I am not sure the long rest did me much good.  The bones in my feet are all crunchy.  I probably gained eight or ten pounds.  I never did get much sleep.  But that will all take care of itself.  I am happy to be walking again.  I haven't got far yet to go.  Florida is much bigger than it looks on a map, but it does not intimidate me.

I will lighten my pack when I turn right and start heading south again.  I am carrying an extra five or more pounds of wooly cold weather gear.  I've been winter camping since I hit Iowa.  It is nice to be warm once again.  There will be one or two more cold days, but nothing like I faced before.  It's a stroll from here.  Alligators be damned.  Let them be afraid of me.

It is, as I said, raining some now.  It is meant to rain hard all night long.  But I'll be dry enough, if not perfectly so.  It ought to clear up in the morning.  The weather here is Hobbity.  It is always fairly humid.  There are eerie fogs and violent rains.  It is warm overall.  Magical, if it pleases you.  An odd kind of paradise.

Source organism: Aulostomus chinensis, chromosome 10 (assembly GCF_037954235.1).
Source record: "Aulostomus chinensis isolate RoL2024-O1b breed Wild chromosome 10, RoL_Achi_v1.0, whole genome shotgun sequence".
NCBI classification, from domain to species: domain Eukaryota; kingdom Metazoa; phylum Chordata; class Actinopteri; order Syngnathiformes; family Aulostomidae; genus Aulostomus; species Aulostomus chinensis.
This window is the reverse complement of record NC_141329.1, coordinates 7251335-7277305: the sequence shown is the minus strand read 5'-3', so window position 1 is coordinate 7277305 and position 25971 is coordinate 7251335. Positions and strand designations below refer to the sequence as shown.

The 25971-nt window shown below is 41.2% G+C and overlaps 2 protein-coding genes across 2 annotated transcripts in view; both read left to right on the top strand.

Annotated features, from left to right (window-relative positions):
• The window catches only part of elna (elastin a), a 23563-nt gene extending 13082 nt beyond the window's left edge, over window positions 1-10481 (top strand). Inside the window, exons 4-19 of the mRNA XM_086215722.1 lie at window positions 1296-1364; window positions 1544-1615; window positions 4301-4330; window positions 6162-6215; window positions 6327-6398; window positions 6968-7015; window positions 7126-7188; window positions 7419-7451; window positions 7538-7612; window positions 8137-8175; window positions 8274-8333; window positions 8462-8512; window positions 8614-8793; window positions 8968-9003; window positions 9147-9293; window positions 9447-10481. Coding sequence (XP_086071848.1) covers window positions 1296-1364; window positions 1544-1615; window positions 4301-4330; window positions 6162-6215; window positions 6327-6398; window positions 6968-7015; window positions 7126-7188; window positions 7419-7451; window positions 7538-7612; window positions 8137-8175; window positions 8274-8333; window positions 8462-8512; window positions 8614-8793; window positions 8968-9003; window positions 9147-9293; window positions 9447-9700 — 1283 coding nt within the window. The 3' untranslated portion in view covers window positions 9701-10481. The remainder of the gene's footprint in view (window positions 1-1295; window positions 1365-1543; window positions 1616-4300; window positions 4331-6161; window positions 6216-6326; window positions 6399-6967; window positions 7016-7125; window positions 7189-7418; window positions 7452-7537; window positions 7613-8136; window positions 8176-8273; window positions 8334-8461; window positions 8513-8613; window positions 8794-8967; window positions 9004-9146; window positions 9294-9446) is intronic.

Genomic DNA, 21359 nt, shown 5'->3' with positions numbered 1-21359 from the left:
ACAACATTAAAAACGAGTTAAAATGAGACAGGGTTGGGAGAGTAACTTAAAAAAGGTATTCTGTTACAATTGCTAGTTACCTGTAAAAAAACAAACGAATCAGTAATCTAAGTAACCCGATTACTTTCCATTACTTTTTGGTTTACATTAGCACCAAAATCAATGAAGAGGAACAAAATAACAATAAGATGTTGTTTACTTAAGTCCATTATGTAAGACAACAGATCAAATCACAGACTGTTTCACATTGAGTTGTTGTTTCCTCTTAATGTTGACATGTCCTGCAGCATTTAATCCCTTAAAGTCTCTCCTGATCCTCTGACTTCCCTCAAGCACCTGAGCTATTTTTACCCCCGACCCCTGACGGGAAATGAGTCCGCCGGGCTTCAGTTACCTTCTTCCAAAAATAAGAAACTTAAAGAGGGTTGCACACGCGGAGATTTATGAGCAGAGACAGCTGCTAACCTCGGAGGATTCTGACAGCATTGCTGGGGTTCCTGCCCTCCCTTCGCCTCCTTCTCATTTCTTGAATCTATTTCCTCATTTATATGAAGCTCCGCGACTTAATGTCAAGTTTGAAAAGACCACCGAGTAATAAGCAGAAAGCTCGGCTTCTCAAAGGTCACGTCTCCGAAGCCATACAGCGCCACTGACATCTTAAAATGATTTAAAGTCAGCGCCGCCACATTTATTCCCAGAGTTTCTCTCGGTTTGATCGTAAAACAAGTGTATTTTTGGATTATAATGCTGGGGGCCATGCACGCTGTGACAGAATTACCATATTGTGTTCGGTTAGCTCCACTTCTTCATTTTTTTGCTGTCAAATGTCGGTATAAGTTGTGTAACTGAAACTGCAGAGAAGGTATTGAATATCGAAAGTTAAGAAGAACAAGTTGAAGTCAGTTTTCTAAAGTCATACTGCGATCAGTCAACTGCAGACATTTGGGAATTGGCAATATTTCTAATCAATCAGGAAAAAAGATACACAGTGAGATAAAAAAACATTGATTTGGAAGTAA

I'll be less generous when I get rained on.  My opinions can change.  It is storming abroad but I'm warm in my tent.  It nice to be home again.  It might smell like tom cat but I don't mind.  Home is a matter of heart.

Tomorrow I'll put in an honest day.  I've got Christmas cookies to chew on.  And a penguin mascot and half a ton of the very finest fruit cake.  I don't know what to expect from the road before me.  I did glance at the map some time back.  But it doesn't matter.  I'm headed east.  Sooner or later I'll stop.

Goodnight, everyone.  Dream well.

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Day Two-Hundred-Twelve, Figgy Pudding

It is Christmas.  I'm eating Christmas cookies.  I'm packing my bags to go.  It's the least I can do for my dear friends the Knightens.  I've been here for more than a week.

Leave them wanting more, I say.  I think my timing is good.  They haven't started hating me yet.  No one has asked me to go.  But they've got to be thinking it.  They are nice people but a little James goes a long way.